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First Time Shoplifters On the Rise as Inflation Runs Wild

Victor Westerkamp
Victor resides in the Netherlands and writes about freedom and governmental and social changes to the democratic form of nations.
Published: May 25, 2022
First time shoplifters are on the rise amid skyrocketing inflation.
A man shows off shoplifted shoes to sell at a homeless encampment on March 12, 2022, in Seattle, Washington. Shoplifting has been on the rise since pandemic times and even more so due to the rising costs of living in the UK and the U.S. (Image: JOHN MOORE/Getty Images)

A UK industry magazine reported an exponential hike in first time shoplifters in Britain, theorized as spurred by the need to support the most basic life necessities.

However, what is striking is that there’s a trend towards newbies on the pilfers’ block, stated The Grocer. Most of the snatching concerns cheap personal items and food, signaling a tendency toward stealing for survival due to exponentially rising living costs.

One store manager told the magazine that shoplifters nowadays prey on everyday goods, typically groceries “that you’d find in your weekly basket” as opposed to what shop owners used to encounter, namely thieves coming for expensive and luxury goods.


The outlet quoted another retail analyst, Bryan Roberts, of Shopfloor Insights, who said, “The situation is definitely getting worse,” and said the crime rate was “off the charts.”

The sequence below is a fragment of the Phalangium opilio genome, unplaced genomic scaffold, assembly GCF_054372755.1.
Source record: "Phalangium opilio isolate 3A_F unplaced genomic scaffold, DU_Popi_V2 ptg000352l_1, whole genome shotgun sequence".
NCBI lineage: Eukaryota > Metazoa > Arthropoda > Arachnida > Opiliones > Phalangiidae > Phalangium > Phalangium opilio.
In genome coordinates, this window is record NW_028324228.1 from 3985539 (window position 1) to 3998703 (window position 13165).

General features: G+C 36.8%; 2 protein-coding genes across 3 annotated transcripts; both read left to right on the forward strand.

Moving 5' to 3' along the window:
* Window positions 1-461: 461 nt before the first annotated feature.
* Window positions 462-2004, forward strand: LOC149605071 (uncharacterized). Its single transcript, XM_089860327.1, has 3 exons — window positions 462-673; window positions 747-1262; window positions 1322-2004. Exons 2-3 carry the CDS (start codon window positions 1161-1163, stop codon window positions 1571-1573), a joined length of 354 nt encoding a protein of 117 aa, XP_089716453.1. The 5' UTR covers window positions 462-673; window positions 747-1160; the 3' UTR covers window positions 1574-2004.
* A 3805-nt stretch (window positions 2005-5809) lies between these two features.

“The return of ‘stealing to eat’ instead of being able to ‘afford to eat’ is yet more proof that we need effective policy solutions that put sufficient income in people’s hands in a dignified way so that poverty and resorting to crime do not become mainstream means of securing the most basic essentials of living,” Ulster University senior lecturer Dr. Sinéad Furey told the newspaper.

Clive Black, a Shore Capital analyst, told The Grocer that the “temptation to shoplift is likely to grow for some” as prices rose.

“More straitened times bring a greater risk, and in some cases, need, for shoplifting, which is a notable problem for shopkeepers, especially since the police are disinterested participants, despite stores paying extortionate rates,” Black said.

He added, “The government shows little real interest in such matters whilst the courts and penal system cannot cope with serious crime, never mind more mundane matters such as thieving from a store.”

“It is a symptom of a failed system, sadly,” he said. “So, within limits, shopkeepers have to try and control matters.”

Same story in the US

In the U.S., it’s the same story, albeit that the greatest upsurge in theft already happened in pre-pandemic times, 2019, when shoplifting losses soared to $61 billion, which was up $11 billion compared to the previous year, stated New York Post.

COVID regulations provided formerly unseen challenges for shop owners as mask mandates allowed thieves to go about stealing and robbing incognito making identifying perps extra difficult.

Interestingly, during the 2020 and 2021 lockdowns, along with the sales numbers, shop larceny also fell. However, once measures were lifted, shoplifters were back again—in bigger numbers.

Almost half of all states have raised the bar for retail felony theft. In 38 states the threshold is set high at $1,000 for a total amount of stolen goods before it’s considered a felony. On top of that, the $1,000 only applies to a single shop raid. Recidivists know that and have very little to fear as long as they stay below the benchmark.

Other “unintended” consequences of other government regulations also added fuel to the flame. Most states have loosened bail laws, which means perpetrators are back on the streets in no time. 

Other factors contributing to the hike in store robberies and thefts are understaffing due to increased sick leave and the lack of regulations impeding burglars from selling their goods on the internet.